The 100th anniversary of the birth of Father Flanagan, the founder of Boys Town, was marked recently by a 4-cent regular issue in the Great Americans Series issued at Boys Town, Neb.
From 1917, when it was founded as a haven for homeless, abused or delinquent youths, until his death in 1948, Father Flanagan was the guiding force of Boys Town.
Edward Joseph Flanagan was born in Roscommon, Ireland, on July 13, 1886, the eighth of 11 children in a farm family. He emigrated to the United States at 18, and like his oldest brother aspired to become a Catholic priest.
He received degrees from Mount St. Mary's College in Emmitsburg, Md., studied at St. Joseph's Seminary in Dunwoodie, N.Y., Gregorian University in Rome and the University of Innsbruck, Austria, where he was ordained in 1912. He was assigned to be a parish priest in Omaha.
Moved by the plight of itinerant workers and drifters, he established the Workingmen's Hotel to provide cheap lodging. In 1917, with a borrowed $90, he rented a house and founded Father Flanagan's Boys Home to house five boys, three of whom had been referred by Juvenile Court. Three months later he had charge of 30 boys. The following year, he founded Boys Town 11 miles outside Omaha.
In 1935 Father Flanagan incorporated the property as the municipality of Boys Town, giving an unusual legal status to the juvenile government that he encouraged his boys to institute.
The priest became a nationally known figure as the result of two popular movies, "Boys Town" (1938) and "Men of Boys Town" (1941), which starred Spencer Tracy and Mickey Rooney.
At the invitation of Gen. Douglas MacArthur, who was in charge of the occupation of Japan after World War II, Father Flanagan served as a consultant for youth programs in the Far East. He died in 1948 while serving on a similar mission in Germany.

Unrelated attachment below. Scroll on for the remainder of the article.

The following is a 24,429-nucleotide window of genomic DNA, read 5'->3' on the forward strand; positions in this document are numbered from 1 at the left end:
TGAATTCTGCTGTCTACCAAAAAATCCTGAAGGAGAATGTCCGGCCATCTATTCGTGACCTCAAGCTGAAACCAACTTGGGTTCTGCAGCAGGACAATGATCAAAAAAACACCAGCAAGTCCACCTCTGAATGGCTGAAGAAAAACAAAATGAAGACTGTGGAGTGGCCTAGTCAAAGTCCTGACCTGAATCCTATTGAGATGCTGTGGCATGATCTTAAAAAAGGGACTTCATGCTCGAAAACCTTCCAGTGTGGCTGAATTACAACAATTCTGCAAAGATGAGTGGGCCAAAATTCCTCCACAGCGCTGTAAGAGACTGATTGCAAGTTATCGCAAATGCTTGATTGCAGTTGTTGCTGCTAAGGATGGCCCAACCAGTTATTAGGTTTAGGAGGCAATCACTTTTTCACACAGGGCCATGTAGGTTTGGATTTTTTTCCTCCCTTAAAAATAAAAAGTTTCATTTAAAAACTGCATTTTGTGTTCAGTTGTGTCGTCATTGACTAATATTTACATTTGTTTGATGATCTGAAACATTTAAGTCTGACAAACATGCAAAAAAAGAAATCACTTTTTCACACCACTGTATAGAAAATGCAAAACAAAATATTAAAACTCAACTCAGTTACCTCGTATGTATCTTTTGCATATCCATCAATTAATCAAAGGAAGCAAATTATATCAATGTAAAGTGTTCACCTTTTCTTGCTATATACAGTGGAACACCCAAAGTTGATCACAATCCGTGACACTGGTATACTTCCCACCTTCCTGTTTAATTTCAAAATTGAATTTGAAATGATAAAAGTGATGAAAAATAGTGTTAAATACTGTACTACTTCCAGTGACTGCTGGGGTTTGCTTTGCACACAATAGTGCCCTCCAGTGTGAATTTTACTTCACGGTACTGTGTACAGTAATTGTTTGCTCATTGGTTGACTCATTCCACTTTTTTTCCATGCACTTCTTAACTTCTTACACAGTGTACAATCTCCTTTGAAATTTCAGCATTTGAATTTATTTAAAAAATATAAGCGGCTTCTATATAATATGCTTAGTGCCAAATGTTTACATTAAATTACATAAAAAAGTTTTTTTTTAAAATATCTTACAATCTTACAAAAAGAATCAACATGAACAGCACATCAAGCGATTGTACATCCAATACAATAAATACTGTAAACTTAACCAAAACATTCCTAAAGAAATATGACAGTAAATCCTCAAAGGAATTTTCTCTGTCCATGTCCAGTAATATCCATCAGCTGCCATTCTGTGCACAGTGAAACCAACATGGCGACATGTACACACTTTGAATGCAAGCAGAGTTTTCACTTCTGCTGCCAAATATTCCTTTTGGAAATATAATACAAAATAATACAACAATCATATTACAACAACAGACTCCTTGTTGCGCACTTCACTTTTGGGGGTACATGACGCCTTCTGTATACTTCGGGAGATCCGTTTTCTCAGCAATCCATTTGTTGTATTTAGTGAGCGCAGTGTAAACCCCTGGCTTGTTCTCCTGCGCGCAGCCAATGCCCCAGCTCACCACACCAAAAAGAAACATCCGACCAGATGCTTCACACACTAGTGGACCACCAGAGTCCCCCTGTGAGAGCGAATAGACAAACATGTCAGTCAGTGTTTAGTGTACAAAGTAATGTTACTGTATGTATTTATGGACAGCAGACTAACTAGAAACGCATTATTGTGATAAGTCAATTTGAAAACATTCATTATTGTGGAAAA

The new single-color engraved stamp has been produced by intaglio in purple. It was designed by Christopher Calle of Stamford, Conn. The design is based on a pencil drawing by the artist. The stamp has been produced in post office panes of 100 with one plate number and the two customary marginal inscriptions.
Collectors of first-day-of-issue cancellations have a deadline of Aug. 13 -- orders must be postmarked by that date -- and alternative ways of ordering.
Collectors affixing stamps on their first-day covers, which must bear return addresses, should send their envelopes to Customer-Affixed Envelopes, Father Flanagan Stamp, Postmaster, Boys Town, Neb. 68010-9991. At least 18 cents' additional postage must be affixed to meet the first-class rate for letters.
Collectors preferring full processing by the Postal Service should send their covers, which must be addressed, to Father Flanagan Stamp, Postmaster, Boys Town, Neb. 68010-9992. The Postal Service will affix an 18-cent George Washington/Washington Monument coil stamp to the new 4-cent stamp to make the 22-cent first-class rate. The cost is 22 cents per envelope submitted. Personal checks are accepted, cash is not welcomed, payment by postage stamps is rejected.